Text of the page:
Whether you’ve been to Vietnam, live there, or have learned about it in school, most adults are familiar with its largest city: Ho Chi Minh. Though not the capital, Ho Chi Minh is a central part to Vietnam commercially and historically. It has a large modern metropolitan area but also many areas of historical importance.
Vietnam is home to a number of areas of historical status, many from the Vietnam War in the middle of the 1900s. One of the biggest historical Vietnam travel sites is the War Remnants Museum. This museum is not for the faint of heart, showing a clear picture of the brutality suffered by the Vietnamese citizens during this wartime. It is a place that shows another side to the story that many Western tourists have never seen before or learned about in their earlier history classes. Western tourists will also be able to read the captions either in Vietnamese or English, ensuring that more people can learn about the history.
Another historical museum to visit when travelling to Vietnam’s Ho Chi Minh City is the Museum of Vietnamese History. This museum is different from the War Remnants Museum by displaying exhibits about all of Vietnam’s history. Some of the time periods covered in the museum are: the Prehistoric Period, the Metal, Stone, and Bronze Ages, periods of fighting for independence from Chinese rule, and the later dynasties leading up to the 1900s. There are many artifacts displayed and events covered in this museum and it is a very popular travel spot in Vietnam for Western tourists. Just like the War Remnants Museum, captions are written both in Vietnamese and English.
The Independence Palace, or the Reunification Palace, is a historical landmark in Ho Chi Minh City. During the Vietnam War, it was where the President of South Vietnam stayed and worked and it was also where the end event of the war took place. Before that it was relevant in many of the dealings with France before the European country removed its troops from Vietnam in 1954. The Independence Palace was destroyed in 1962 by rebel pilots and was rebuilt to completion in 1966 before it was used during the Vietnam War. Now it remains as a historic landmark, with its old war room in tact and original tanks from the period able to be seen on the grounds of the palace. There are also widespread gardens and many interesting places to view in and outside of the palace. It is a place of importance to visit when travelling to the historical sights in Vietnam.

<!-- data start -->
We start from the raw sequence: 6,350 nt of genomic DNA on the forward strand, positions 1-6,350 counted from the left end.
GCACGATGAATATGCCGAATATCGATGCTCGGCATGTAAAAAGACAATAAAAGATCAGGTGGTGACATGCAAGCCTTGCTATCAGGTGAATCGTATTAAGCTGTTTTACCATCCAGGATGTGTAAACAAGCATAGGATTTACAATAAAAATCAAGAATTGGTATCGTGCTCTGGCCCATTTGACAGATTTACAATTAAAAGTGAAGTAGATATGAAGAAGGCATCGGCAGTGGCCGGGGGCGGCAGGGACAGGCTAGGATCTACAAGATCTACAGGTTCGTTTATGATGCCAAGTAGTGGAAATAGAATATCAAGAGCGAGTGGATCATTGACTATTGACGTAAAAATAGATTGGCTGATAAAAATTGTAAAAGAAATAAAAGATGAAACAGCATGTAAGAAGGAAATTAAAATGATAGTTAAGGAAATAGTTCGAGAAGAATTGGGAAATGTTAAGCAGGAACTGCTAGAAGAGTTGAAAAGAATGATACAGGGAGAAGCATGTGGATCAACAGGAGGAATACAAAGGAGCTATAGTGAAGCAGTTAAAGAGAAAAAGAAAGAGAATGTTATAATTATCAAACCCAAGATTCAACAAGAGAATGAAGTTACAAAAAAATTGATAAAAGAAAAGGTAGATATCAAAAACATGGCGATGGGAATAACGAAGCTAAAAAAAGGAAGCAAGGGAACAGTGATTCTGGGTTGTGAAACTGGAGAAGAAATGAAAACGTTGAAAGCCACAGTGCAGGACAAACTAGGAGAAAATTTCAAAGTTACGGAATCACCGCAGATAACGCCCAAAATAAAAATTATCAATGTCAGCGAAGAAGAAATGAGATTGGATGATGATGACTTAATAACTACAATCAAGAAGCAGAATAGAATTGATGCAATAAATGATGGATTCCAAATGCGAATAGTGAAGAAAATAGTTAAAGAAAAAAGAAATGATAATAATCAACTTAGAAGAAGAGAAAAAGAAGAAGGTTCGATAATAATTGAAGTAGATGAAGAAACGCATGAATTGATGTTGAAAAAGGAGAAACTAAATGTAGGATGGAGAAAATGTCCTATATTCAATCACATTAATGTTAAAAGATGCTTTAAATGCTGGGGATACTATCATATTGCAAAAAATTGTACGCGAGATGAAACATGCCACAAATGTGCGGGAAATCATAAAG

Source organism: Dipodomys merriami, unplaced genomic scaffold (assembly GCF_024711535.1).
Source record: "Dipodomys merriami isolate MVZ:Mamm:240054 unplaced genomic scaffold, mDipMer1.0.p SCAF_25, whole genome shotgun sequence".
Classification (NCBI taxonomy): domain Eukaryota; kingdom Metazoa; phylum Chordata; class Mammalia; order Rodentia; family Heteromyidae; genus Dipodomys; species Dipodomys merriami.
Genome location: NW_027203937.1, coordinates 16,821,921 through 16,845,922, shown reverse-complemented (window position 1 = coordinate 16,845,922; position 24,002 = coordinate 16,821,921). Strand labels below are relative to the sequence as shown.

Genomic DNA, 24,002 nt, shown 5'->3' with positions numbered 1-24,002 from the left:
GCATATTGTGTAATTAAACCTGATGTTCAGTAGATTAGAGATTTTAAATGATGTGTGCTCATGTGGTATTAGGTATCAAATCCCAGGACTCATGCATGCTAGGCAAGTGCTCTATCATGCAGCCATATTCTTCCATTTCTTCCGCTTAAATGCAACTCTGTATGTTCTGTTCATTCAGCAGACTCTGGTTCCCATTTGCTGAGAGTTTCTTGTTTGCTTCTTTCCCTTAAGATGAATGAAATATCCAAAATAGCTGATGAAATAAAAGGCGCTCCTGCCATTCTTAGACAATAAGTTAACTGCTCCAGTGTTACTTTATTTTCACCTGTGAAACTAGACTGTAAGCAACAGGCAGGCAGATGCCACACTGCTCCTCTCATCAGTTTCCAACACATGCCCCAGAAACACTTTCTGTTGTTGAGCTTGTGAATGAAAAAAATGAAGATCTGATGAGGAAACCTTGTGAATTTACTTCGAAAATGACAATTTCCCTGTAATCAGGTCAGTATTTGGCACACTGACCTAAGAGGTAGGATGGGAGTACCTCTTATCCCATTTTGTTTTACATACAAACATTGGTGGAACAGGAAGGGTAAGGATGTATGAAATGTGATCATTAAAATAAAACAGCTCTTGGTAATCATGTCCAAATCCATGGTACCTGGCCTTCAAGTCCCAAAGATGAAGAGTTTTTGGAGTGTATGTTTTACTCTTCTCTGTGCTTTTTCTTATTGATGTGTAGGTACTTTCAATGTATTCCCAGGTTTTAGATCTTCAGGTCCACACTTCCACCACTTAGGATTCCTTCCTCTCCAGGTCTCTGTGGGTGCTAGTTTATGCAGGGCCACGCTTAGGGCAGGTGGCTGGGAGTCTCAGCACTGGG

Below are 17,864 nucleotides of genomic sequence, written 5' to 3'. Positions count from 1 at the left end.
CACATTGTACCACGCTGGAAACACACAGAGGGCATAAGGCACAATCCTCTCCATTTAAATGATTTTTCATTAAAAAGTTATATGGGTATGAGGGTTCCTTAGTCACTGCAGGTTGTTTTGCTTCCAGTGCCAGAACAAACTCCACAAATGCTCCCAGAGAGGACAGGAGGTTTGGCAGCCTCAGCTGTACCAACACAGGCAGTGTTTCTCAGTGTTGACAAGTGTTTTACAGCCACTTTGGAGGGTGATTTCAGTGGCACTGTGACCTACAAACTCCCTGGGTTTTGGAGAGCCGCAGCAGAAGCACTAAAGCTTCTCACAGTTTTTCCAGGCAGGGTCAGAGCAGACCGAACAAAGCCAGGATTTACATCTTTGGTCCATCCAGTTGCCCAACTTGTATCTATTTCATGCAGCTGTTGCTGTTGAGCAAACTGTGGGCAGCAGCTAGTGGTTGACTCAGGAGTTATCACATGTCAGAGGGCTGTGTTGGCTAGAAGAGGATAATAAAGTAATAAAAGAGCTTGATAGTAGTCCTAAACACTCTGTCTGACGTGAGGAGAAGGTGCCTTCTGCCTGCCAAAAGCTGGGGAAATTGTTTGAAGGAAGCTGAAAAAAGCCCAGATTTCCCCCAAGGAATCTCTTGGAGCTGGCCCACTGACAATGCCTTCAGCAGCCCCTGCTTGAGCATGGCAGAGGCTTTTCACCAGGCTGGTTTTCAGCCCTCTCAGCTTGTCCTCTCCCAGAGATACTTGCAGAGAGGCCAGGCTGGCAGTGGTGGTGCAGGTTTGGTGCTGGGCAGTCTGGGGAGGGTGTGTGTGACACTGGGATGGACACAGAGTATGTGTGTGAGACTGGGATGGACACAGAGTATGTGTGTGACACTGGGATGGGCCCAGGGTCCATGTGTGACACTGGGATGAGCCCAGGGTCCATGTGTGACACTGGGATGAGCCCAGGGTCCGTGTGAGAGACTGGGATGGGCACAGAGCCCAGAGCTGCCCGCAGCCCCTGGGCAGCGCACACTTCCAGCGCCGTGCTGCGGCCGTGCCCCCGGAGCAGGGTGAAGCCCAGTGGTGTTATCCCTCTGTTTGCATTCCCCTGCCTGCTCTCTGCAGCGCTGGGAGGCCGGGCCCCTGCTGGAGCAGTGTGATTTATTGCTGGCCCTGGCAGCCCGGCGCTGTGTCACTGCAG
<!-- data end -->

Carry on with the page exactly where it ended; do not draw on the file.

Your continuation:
There is no shortage of historical things to see in Vietnam’s Ho Chi Minh City. The ones listed are only a few of the major ones, but there is still much more in the city to be seen. There are tunnels that were used during the Vietnam War and other historical architectural sites to behold. Travel to Vietnam and visit these sites for yourself! You will return home with a broader worldview and new historical knowledge about Vietnam.